This week has been too pressured for me to write a long, discursive newsletter harping on all the problems of the world. I’ve been immersed in a long essay, which is a rare pleasure nowadays, when most of my writing has to respect the amount of space the newspapers will allow for esoteric reviews on the visual arts and cinema. As we’re windng into the Christmas period there seems to be little happening. China is finding more Australian exports to reject, Donald Trump is still unable to admit he lost the election, every promising Australian cricketer seems to be coming down with concussion… nothing new here.
The art column looks at Peter Kingston: First Light at the S.H.Ervin Gallery, a survey of work by one of Sydney’s most dedicated painters of the harbour. Kingston has been making art for decades, but it is only in the past 30 years that he has begun producing large-scale oil paintings. These works are the main feature of the exhibition, although they represent a huge effort for an artist whose most obvious talents lie with his draughtsmanship.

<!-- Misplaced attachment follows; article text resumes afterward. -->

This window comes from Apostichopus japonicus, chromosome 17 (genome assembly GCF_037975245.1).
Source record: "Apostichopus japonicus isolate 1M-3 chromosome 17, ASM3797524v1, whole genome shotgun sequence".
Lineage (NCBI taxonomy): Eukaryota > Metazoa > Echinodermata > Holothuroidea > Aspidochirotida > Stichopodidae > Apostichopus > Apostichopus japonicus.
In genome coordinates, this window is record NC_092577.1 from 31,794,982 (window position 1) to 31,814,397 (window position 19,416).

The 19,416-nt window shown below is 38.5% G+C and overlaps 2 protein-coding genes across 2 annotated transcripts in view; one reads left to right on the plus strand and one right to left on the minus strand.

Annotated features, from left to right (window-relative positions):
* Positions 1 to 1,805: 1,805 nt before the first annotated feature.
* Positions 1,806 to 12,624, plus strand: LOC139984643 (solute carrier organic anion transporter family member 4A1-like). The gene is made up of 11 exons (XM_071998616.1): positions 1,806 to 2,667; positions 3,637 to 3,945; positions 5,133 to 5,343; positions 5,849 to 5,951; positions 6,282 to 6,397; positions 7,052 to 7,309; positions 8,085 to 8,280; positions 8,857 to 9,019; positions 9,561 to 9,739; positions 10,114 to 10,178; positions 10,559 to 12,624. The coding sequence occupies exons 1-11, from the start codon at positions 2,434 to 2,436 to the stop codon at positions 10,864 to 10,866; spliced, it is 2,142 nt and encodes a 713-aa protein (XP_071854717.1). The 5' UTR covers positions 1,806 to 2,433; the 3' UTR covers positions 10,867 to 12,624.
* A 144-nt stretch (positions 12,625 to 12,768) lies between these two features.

This week’s film being reviewed is The Trouble with Being Born by Austrian director, Sandra Wollner. This subdued piece of science fiction made the news for all the wrong reasons after it was pulled from the 2020 Melbourne Film Festival as the latest casualty of Australia’s raging paranoia about anything featuring small children. In this case, 10-year-old Elli is actually an android, and that’s the whole point of a movie that looks at our increasingly complex relationship with Artificial Intelligence. When it comes to censorship in this country, the moral of the story is that Artificial Intlligence is preferable to no intelligence whatsoever.